Towards such ends, Sam deserves a "shot in the foot" award. :
"Understanding and criticizing the doctrine of Islam—and finding some way to inspire Muslims to reform it—is one of the most important challenges the civilized world now faces. But the task isn’t as simple as discrediting the false doctrines of Muslim “extremists,” because most of their views are not false by the light of scripture. A hatred of infidels is arguably the central message of the Koran.
Yes, many Muslims happily ignore the apostasy and blasphemy of their neighbors, view women as the moral equals of men, and consider anti-Semitism contemptible. But there are also Muslims who drink alcohol and eat bacon. All of these persuasions run counter to the explicit teachings of Islam to one or another degree. And just like moderates in every other religion, most moderate Muslims become obscurantists when defending their faith from criticism. They rely on modern, secular values—for instance, tolerance of diversity and respect for human rights—as a basis for reinterpreting and ignoring the most despicable parts of their holy books. But they nevertheless demand that we respect the idea of revelation, and this leaves us perpetually vulnerable to more literal readings of scripture.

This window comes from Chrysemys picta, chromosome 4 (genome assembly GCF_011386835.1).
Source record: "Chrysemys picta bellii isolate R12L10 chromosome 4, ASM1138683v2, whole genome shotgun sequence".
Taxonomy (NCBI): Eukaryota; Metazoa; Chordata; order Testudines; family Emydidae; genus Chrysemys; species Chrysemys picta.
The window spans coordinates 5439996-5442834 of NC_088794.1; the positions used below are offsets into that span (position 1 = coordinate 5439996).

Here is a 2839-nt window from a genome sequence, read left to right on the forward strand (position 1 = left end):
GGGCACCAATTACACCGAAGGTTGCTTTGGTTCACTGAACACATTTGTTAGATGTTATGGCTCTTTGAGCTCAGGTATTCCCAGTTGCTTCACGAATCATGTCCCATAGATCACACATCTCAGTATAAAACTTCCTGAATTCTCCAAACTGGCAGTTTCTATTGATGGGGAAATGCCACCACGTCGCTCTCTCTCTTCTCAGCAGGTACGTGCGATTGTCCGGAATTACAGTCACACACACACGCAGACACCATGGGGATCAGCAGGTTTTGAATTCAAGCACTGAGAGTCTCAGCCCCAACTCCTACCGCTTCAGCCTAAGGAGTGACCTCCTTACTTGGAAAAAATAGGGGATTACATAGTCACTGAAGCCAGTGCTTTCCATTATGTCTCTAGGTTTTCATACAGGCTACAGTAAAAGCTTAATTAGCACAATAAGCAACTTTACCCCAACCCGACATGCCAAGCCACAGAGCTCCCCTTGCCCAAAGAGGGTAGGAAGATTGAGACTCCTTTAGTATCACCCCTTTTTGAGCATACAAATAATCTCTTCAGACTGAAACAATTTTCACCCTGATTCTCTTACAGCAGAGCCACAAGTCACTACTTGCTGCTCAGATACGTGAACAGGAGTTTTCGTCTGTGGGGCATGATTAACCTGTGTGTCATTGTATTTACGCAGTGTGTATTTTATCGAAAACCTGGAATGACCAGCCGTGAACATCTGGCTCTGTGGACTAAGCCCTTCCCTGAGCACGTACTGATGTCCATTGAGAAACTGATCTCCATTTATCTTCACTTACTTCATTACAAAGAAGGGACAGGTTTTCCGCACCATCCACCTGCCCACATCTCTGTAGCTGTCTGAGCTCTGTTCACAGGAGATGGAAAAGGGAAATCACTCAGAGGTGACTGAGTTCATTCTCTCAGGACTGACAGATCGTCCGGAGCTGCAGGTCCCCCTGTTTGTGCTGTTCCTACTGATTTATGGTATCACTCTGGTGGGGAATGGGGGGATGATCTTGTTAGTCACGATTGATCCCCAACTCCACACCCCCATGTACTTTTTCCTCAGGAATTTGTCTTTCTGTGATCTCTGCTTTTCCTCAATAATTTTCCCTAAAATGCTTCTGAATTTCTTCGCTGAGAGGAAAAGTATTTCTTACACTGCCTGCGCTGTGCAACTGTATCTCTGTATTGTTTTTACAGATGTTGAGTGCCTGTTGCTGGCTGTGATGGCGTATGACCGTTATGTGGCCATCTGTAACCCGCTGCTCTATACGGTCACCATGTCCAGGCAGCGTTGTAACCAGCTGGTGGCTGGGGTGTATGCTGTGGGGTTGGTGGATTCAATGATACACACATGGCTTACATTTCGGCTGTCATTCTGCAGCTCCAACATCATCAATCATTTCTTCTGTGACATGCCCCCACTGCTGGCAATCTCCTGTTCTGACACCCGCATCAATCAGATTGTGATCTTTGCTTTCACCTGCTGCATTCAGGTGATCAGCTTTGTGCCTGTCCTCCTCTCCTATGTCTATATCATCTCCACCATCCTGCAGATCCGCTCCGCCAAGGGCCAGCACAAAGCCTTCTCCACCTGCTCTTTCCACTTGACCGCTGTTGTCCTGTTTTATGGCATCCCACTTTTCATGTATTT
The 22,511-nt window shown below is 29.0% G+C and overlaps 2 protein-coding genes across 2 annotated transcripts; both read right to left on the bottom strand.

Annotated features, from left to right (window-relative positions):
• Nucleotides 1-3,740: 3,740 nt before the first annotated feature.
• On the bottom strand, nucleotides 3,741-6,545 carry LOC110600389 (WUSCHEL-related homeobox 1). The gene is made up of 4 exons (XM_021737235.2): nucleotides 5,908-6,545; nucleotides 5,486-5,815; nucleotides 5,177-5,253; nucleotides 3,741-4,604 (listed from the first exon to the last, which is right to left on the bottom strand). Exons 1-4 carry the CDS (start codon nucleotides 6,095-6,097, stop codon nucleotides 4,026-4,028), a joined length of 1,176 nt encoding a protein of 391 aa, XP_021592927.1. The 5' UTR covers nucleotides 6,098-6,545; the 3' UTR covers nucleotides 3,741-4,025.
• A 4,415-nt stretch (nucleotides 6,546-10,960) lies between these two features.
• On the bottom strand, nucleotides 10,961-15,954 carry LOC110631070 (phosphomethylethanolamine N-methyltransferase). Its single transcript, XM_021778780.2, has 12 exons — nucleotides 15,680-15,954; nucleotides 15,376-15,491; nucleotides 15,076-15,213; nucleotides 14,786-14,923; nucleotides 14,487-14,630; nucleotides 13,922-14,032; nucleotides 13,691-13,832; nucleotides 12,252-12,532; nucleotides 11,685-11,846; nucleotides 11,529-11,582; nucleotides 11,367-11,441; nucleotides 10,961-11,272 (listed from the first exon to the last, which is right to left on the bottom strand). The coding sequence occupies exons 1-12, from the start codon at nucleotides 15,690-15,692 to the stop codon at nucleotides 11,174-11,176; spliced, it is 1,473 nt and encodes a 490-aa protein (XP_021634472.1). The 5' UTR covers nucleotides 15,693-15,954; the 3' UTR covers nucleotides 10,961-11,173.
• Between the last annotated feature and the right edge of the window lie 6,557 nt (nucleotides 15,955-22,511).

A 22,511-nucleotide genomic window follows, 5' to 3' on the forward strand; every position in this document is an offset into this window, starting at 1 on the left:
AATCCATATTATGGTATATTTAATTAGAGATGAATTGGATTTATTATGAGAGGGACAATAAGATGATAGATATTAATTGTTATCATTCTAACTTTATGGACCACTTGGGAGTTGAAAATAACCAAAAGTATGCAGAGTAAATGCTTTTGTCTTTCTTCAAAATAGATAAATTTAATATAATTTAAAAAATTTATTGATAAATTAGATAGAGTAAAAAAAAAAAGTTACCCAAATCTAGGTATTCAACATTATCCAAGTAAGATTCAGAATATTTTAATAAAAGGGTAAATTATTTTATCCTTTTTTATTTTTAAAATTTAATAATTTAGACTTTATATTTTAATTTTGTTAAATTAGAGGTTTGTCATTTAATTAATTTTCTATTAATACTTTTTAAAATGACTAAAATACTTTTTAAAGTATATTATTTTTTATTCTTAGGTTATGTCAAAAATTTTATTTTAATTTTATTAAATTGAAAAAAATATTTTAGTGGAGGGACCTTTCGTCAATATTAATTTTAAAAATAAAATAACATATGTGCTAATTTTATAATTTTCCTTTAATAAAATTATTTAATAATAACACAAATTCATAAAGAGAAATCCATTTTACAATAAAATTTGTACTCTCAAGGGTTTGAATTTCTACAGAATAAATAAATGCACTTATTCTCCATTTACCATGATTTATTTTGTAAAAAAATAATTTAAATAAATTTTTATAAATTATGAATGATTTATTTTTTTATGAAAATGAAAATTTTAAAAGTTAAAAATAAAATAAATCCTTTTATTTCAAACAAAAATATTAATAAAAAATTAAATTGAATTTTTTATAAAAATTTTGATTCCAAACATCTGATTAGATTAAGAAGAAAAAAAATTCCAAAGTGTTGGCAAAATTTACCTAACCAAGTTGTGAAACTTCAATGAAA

A single line in Matthew—“Render unto Caesar the things that are Caesar’s, and unto God the things that are God’s”—largely accounts for why the West isn’t still hostage to theocracy. The Koran contains a few lines that could be equally potent—for instance, “There is no compulsion in religion” (2:256)—but these sparks of tolerance are easily snuffed out. Transforming Islam into a truly benign faith will require a miracle of re-interpretation. And a few intrepid reformers, such as Maajid Nawaz, are doing their best to accomplish it.[my emphasis]"
So basically Sam argues that on top of reform being an impossible task (requiring miracles, really? moderates already exist Sam) potential reformers should be seen (according to best reads) as dishonest turncoats to Islam. And anyway it seems that if any belief in Islam is left alive then people are "vulnerable" to militancy. Well good luck with that project Maajid! To be fair, Sam has recently tweeted support for Maajid's cause, but it might equally be useful if he stayed well away from discussing his personal "revelations" about Islamic scripture in the future.